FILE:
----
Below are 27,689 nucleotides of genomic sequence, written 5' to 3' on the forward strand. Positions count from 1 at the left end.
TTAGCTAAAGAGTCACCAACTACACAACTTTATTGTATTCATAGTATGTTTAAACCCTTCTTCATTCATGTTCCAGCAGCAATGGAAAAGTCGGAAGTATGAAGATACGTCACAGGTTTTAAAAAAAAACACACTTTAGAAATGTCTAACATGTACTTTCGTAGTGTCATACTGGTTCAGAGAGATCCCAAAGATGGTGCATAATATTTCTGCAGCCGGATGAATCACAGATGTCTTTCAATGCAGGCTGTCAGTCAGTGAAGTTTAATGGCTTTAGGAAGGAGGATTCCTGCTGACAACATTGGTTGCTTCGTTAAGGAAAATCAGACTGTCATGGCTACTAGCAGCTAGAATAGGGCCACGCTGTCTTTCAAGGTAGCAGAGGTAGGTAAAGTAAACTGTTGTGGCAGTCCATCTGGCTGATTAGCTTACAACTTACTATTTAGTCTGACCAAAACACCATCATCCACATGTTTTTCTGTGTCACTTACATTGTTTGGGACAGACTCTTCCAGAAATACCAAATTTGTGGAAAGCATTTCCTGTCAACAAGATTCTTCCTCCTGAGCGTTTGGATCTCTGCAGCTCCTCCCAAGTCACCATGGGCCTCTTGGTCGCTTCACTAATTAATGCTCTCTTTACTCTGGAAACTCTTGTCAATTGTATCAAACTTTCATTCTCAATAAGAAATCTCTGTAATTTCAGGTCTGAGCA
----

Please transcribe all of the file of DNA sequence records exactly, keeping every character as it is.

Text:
Below are 27,689 nucleotides of genomic sequence, written 5' to 3' on the forward strand. Positions count from 1 at the left end.
TTAGCTAAAGAGTCACCAACTACACAACTTTATTGTATTCATAGTATGTTTAAACCCTTCTTCATTCATGTTCCAGCAGCAATGGAAAAGTCGGAAGTATGAAGATACGTCACAGGTTTTAAAAAAAAACACACTTTAGAAATGTCTAACATGTACTTTCGTAGTGTCATACTGGTTCAGAGAGATCCCAAAGATGGTGCATAATATTTCTGCAGCCGGATGAATCACAGATGTCTTTCAATGCAGGCTGTCAGTCAGTGAAGTTTAATGGCTTTAGGAAGGAGGATTCCTGCTGACAACATTGGTTGCTTCGTTAAGGAAAATCAGACTGTCATGGCTACTAGCAGCTAGAATAGGGCCACGCTGTCTTTCAAGGTAGCAGAGGTAGGTAAAGTAAACTGTTGTGGCAGTCCATCTGGCTGATTAGCTTACAACTTACTATTTAGTCTGACCAAAACACCATCATCCACATGTTTTTCTGTGTCACTTACATTGTTTGGGACAGACTCTTCCAGAAATACCAAATTTGTGGAAAGCATTTCCTGTCAACAAGATTCTTCCTCCTGAGCGTTTGGATCTCTGCAGCTCCTCCCAAGTCACCATGGGCCTCTTGGTCGCTTCACTAATTAATGCTCTCTTTACTCTGGAAACTCTTGTCAATTGTATCAAACTTTCATTCTCAATAAGAAATCTCTGTAATTTCAGGTCTGAGCA